Art Stroll: Picasso Sculpture at MoMA


Disclaimer: This post includes artwork with abstract or not so abstract nudity – it is not called Sodom and Gomorrah – it is called ART . If you have a problem with art, all I can say ” so sorry for you!” . Don’t email me to complain, don’t visit my blog anymore because I might post things like this again and, farewell!

For a couple weeks now Picasso Sculpture is on view at MoMA (until February 7th, 2016). It is AMAZING! I have been there four times and I really hope I can sneak in a fifth time. The work shown was created between 1902 and 1964. Every time I go, I am entranced by something else. The scope of Picasso’s work and the range of materials he used in his sculptures is just mind-blowing.


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– Guitar, Paris, 1924. Painted sheet metal, painted tin box, and iron wire. –

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– Violin and Bottle on a Table, Paris 1915 –

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– Violin Paris 1915 – Painted sheet metal and iron wire.

All those sculptures make me feel as if Picasso Paintings came alive in a 3D installation  – so brilliant!

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Bust of a Woman, Boisgeloup 1931 . Plaster.

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Head of a Woman, Boisgeloup 1932. Plaster

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Head of a Warrior, Boisgeloup 1933 . Plaster, metal and wood.

This somehow made me think of a cartoon and smile- there is so much fun and joy and many puns in Picasso’s sculptures.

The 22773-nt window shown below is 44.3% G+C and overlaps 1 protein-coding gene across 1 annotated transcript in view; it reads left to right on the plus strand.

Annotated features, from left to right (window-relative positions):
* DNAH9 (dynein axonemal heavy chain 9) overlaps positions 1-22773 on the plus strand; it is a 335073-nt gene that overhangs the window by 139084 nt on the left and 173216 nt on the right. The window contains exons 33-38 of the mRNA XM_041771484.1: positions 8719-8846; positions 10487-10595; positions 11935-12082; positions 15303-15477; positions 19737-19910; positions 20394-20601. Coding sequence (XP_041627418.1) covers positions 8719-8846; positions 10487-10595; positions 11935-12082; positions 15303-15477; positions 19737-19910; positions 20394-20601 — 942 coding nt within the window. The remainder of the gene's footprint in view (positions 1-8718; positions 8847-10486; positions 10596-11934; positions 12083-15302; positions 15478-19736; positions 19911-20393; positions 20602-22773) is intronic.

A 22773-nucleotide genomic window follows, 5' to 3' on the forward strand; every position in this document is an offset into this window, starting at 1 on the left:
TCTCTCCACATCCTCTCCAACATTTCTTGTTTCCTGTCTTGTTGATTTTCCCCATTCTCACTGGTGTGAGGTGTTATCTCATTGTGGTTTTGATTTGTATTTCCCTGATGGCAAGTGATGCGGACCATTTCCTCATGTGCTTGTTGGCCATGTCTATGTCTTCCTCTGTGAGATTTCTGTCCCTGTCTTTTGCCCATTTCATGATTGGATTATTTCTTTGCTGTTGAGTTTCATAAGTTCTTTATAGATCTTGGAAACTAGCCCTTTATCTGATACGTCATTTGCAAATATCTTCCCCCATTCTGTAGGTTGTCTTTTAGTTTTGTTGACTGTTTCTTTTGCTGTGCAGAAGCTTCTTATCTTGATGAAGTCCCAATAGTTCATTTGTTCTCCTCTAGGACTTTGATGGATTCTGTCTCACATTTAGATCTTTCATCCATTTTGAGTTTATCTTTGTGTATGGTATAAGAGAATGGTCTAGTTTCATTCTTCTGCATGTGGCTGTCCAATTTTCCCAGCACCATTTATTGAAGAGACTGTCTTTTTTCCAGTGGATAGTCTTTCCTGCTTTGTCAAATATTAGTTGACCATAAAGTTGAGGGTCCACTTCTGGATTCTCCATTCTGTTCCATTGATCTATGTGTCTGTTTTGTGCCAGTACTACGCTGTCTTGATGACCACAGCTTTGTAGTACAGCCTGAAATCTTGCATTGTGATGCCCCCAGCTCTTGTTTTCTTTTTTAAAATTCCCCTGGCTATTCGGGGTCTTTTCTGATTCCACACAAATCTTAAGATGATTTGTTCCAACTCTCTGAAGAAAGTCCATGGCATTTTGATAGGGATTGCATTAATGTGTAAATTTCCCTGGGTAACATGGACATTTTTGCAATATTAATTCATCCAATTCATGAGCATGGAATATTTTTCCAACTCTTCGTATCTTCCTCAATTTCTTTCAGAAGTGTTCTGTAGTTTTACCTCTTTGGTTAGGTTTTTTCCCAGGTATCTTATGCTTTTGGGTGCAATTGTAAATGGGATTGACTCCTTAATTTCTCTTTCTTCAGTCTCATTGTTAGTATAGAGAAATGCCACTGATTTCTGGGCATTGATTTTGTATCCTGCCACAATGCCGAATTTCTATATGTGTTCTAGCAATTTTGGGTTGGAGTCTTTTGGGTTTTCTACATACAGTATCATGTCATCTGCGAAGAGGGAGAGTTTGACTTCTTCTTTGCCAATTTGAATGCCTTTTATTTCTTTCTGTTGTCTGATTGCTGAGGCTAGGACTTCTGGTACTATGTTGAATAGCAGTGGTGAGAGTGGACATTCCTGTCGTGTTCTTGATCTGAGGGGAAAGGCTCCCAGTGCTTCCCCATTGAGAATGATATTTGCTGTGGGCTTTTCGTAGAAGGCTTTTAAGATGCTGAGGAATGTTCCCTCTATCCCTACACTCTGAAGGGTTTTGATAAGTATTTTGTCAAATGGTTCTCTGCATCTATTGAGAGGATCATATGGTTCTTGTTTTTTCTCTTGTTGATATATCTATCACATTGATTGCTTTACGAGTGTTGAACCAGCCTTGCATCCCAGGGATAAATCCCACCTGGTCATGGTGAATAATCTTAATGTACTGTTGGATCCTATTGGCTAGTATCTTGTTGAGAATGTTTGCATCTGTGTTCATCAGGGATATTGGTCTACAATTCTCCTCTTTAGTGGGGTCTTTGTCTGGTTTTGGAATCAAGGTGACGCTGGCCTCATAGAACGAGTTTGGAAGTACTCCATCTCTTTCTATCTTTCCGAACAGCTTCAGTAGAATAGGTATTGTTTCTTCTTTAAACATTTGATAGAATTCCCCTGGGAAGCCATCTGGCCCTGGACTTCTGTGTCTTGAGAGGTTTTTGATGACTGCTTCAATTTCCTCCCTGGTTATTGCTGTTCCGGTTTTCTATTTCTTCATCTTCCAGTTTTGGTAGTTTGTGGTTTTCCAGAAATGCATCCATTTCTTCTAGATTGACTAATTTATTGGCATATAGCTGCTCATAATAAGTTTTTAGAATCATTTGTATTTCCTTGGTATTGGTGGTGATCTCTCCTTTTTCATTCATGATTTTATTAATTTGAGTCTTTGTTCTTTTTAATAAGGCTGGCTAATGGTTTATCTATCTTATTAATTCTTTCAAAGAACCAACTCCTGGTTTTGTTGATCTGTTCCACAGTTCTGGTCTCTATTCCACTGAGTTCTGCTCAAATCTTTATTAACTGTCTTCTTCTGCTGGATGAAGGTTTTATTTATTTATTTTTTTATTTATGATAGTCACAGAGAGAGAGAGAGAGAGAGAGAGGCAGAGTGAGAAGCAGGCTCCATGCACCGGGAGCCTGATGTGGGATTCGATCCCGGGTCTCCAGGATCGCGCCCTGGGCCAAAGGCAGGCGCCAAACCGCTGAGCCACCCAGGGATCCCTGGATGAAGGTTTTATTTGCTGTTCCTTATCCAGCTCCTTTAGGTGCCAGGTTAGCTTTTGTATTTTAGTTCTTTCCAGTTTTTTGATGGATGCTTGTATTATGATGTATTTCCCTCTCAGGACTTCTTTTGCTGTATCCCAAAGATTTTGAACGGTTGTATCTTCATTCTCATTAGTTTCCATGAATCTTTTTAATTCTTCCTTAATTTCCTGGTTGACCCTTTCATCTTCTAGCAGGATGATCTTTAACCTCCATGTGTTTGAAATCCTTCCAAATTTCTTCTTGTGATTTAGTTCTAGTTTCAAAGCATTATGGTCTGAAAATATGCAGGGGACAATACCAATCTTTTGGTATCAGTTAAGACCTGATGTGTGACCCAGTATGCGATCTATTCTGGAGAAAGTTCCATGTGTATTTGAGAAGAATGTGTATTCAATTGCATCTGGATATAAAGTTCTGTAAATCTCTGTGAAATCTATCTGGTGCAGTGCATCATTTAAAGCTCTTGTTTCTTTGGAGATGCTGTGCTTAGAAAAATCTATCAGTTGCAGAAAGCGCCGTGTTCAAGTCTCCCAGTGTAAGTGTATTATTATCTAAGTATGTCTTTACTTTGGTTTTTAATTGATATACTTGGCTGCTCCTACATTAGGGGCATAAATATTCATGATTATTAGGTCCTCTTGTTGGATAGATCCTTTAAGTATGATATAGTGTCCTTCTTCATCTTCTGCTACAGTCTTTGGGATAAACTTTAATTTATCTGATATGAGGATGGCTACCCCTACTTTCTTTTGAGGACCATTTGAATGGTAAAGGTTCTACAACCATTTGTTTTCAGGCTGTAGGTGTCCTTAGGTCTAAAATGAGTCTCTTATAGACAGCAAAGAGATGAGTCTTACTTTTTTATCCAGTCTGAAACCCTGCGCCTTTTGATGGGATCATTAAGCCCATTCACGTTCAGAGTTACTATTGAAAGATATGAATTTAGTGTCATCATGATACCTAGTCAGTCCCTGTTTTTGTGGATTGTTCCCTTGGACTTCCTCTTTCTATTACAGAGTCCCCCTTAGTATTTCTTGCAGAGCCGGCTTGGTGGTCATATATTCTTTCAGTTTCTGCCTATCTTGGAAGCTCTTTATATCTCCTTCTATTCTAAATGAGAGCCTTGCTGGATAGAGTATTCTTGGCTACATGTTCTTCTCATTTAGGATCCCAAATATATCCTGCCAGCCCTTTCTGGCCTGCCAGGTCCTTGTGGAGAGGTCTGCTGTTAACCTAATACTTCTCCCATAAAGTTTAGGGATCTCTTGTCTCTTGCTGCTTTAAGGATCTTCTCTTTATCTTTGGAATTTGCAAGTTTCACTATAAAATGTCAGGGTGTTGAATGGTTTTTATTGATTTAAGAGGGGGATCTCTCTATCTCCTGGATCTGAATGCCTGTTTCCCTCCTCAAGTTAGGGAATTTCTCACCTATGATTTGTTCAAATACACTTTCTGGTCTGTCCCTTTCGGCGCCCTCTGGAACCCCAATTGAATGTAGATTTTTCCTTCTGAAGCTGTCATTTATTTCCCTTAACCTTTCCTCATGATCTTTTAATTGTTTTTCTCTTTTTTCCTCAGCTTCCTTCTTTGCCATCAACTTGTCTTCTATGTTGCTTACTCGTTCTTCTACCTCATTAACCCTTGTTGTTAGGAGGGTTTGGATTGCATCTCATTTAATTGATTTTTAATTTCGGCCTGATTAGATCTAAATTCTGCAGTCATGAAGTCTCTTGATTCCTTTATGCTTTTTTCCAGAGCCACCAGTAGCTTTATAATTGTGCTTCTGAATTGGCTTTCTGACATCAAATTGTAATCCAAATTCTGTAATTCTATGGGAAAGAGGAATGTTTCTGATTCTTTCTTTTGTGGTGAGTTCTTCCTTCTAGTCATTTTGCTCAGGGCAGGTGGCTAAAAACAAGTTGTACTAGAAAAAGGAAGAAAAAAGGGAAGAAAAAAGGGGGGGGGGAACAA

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The Orator, 1933-34, Plaster, stone, and metal dowel

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Head of a Woman. Paris 1929-30. Iron, sheet metal, spring and metal colanders.

Again this and the one below made me think of a Bugs Bunny Cartoon . Loving it!

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Woman in the Garden, Paris 1929-30. Welded and pained iron.

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left: Woman Carrying a Vessel, 1935. Painted pieces of wood, objects, and nails in a cement and wood base.

right: Figure, Mougins, 1938. Painted wood, nails, and screws with string, wire, paintbrush fragments, and push bell hardware on an unfired clay and wood base.

These were probably my favorites in the exhibition. I love the colors, and the materials and how they were put together – and look at the back of the figure!

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Again these made me smile. You can almost see how someone who is so creative can never stop playing and transforming anything close by.